"This isn't about subsidising well-off people at all. This is about providing affordable childcare and increasing childcare provision for working families.
"As we've seen previously in the last government, our two-year-old entitlement was all about improving outcomes for children from disadvantaged backgrounds. It's important, as this policy does, to continue what we did in terms of the introduction of good affordable childcare places.
"We are now increasing the free 15 hours to 30 hours and that'll help working parents and working households."
Responding to critics who have said a Conservative Government should focus on supporting mothers who stay at home to look after children, rather than encouraging them to work, Ms Patel said: "It's important that parents choose what is right for their family and their circumstances and for those stay-at-home parents, four million couples will benefit from the transferable tax allowance.
"Our policies have been very much about supporting working families and helping parents get back into work."
Asked about the findings of a House of Lords committee which warned that free childcare may be lower quality than paid-for provision, Ms Patel said: "Our focus is on quality and the quality continues to improve, with 80% of providers now judged to be good or outstanding, compared to less than 70% back in 2010."
The move to double free childcare for working parents was a key pledge of the Conservatives' general election manifesto. T he Childcare Bill is due to be presented to the Commons tomorrow.
Following the announcement Mr Cameron visited Buttercups Nursery in Teddington, south-west London, where he helped children plant flowers and got to grips with painting with broccoli and carrots.
The Prime Minister did not stop to speak with the media, and parents at the nursery had mixed feelings over the plans.
Some were worried that if increased provision was inadequately funded it would lead to costs being passed on to parents.
Kate Thomas, 49, whose three-year-old daughter Circe Gregory attends Buttercups for 35 hours a week, said: "I am in a very fortunate position that even without the funding we could afford to bring her to nursery because we have jobs that pay enough to fund it.
"I am glad that I get some money towards that, but for people who are in a different position and really need help for childcare, if in the long run it is going to mean less places and possibly even more expensive nurseries, it is kind of short-term gain for long term-pain and it doesn't make sense."
Ms Thomas said it was a worry that any shortfall in funding for the extra hours might be passed on to parents.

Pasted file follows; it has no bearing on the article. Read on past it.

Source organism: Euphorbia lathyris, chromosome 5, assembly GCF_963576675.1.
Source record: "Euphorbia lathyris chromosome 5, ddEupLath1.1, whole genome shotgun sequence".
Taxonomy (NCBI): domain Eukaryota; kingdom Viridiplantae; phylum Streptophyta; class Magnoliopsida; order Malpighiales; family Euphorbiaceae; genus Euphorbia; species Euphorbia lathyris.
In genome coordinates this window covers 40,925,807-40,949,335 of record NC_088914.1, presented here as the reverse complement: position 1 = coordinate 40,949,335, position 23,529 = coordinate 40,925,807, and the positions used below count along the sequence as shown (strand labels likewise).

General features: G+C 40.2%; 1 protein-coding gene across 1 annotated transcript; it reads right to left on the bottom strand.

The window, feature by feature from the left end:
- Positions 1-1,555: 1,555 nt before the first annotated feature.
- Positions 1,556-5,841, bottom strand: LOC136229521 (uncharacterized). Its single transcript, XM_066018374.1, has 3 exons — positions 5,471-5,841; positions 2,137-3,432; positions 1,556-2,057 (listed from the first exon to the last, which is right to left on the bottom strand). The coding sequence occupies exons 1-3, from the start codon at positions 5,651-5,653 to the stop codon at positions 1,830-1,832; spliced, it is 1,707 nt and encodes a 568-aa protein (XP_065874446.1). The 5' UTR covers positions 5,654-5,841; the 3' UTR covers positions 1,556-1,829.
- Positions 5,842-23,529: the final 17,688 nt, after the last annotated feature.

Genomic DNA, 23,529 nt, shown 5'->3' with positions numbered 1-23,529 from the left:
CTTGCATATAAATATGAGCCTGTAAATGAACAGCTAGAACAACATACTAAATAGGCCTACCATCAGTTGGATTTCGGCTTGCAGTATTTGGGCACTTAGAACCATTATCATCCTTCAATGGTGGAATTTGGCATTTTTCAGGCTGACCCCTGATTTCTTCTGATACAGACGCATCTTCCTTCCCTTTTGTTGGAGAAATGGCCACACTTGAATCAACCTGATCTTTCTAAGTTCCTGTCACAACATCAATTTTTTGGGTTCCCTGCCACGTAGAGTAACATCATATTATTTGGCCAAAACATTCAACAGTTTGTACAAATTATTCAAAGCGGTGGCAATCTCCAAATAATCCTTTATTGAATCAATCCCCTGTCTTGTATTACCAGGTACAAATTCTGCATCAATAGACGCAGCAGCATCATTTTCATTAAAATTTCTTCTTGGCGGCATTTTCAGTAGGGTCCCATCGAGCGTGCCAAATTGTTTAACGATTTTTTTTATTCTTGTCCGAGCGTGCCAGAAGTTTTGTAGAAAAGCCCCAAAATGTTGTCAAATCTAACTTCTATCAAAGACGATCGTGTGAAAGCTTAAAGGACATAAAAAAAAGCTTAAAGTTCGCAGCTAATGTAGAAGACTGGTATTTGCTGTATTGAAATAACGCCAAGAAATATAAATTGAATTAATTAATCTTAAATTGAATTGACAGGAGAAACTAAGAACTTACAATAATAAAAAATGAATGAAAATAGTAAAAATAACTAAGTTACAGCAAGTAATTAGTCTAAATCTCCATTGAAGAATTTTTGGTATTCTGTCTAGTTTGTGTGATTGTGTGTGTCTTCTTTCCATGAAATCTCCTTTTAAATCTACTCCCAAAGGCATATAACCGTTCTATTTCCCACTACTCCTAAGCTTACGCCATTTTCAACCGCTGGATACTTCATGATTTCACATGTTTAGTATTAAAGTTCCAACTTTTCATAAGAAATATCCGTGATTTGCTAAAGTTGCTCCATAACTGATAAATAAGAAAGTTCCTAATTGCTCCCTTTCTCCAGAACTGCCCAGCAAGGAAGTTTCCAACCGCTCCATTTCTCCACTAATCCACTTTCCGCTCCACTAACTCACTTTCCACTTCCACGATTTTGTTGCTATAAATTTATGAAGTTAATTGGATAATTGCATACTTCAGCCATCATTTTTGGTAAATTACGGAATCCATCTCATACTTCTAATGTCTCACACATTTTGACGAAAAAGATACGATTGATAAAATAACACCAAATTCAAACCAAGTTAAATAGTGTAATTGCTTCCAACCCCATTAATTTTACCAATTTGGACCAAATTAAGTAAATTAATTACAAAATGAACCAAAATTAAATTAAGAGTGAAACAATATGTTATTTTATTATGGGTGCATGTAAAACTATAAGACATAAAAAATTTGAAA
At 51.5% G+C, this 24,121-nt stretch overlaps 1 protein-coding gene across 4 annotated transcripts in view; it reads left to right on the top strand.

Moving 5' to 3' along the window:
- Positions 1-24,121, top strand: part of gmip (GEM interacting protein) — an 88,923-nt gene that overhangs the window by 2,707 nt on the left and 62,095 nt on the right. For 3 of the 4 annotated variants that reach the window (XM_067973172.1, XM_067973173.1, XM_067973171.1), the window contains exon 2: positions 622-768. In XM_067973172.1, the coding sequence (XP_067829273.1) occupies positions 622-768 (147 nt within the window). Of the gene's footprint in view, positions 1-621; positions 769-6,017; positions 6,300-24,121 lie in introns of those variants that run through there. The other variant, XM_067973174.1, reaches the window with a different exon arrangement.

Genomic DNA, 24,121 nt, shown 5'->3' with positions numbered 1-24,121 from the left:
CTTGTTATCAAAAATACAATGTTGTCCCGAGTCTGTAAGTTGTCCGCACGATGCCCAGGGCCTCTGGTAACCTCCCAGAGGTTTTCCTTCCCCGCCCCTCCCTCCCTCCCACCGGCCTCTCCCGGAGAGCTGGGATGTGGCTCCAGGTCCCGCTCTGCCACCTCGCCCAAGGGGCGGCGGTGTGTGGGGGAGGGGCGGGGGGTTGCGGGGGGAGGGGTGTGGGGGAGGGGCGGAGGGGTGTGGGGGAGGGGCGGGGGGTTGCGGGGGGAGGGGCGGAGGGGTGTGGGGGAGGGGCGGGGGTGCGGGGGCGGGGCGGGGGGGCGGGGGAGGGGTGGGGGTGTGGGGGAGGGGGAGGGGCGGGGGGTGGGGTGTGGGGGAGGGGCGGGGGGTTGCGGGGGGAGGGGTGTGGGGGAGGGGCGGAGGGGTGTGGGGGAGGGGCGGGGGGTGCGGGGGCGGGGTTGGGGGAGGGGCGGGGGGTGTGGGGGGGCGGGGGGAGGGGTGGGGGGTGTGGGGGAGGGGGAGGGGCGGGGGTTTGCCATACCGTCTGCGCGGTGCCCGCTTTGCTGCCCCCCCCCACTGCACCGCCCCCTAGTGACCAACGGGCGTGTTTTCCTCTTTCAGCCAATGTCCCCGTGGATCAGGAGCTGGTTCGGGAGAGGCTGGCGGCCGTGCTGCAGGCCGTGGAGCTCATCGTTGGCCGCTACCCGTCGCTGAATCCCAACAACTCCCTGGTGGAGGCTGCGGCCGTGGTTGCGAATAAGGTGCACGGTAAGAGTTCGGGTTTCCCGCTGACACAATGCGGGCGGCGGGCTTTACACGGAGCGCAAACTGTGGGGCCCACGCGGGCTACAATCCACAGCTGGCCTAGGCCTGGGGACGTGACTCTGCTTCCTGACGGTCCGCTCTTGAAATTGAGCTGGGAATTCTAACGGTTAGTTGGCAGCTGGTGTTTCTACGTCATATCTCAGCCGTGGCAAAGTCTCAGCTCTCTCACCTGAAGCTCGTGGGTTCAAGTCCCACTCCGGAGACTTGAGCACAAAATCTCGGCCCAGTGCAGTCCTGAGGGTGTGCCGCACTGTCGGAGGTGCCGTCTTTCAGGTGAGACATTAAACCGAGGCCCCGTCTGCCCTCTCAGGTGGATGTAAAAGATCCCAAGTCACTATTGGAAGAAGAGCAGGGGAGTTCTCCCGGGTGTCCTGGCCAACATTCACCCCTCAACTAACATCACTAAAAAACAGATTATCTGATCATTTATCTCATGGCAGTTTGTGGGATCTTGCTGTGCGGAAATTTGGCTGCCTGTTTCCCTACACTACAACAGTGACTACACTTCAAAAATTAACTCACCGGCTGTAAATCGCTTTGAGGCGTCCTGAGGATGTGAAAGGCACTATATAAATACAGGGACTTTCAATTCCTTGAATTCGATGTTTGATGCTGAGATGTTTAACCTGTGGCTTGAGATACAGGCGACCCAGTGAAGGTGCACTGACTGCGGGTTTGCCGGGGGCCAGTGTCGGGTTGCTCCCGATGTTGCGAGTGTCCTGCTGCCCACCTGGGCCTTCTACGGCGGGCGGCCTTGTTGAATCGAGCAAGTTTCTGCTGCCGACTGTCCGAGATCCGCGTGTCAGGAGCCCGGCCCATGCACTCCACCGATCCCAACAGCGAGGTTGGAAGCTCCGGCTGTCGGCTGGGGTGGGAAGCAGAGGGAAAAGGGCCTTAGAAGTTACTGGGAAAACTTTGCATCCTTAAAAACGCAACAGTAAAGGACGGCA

She said: "Most mothers I know don't work full time and if they are lucky they will have a job that covers their childcare and have a bit extra.
"But if that bit extra then ends up being what funds the extra cost of the nursery, what is the point of working? There is no point at all."
Paul Whitehouse, the director of Buttercups, which has eight nurseries in London and Buckinghamshire, welcomed the increased provision, saying it would be a "huge benefit" for parents, but was also concerned about funding levels.
He said: "We think it is an excellent idea for parents, but it has to be done at an appropriate level in terms of funding.
"We would love to be able to offer 30 free hours, but on the current funding levels we wouldn't be able to as we would have to compromise on quality.
"Quality across the sector is at risk with funding as it is."
Mr Whitehouse said the changes would make life "very challenging" for nursery operators, suggesting that in many cases there was not the capacity for the extra hours and that by doubling the demand it would effectively halve the number of children that schools can provide for, while current funding levels would not be enough to pay for extra staff and the investment needed to keep standards high.
He also said that current funding levels vary widely, adding: "We get paid £3.27 per child per hour at our nursery in Ealing and £4.05 in Hounslow, and it doesn't put people on the same playing field.
"With the increased requirement on nursery staff to have a GCSE grade C or above in maths and English it is obviously going to make an already small pool of excellent team members even smaller, and will have the impact of significant wage inflation across the industry.
"Ultimately, the funding just isn't there for it."
Downing Street also reiterated Mr Cameron's commitment to protect child benefit in its current form, amid reports that Work and Pensions Secretary Iain Duncan Smith is again suggesting it could be limited to the first two or three children.
"The position on child benefits has not changed. As the Prime Minister said during the election campaign, 'We keep child benefit, we don't cut child benefit'," a No 10 spokeswoman said.
During the campaign, Mr Cameron was pressed in an ITV interview on whether he would keep "child benefit in the current form for the next five years".
He replied: "Correct, correct."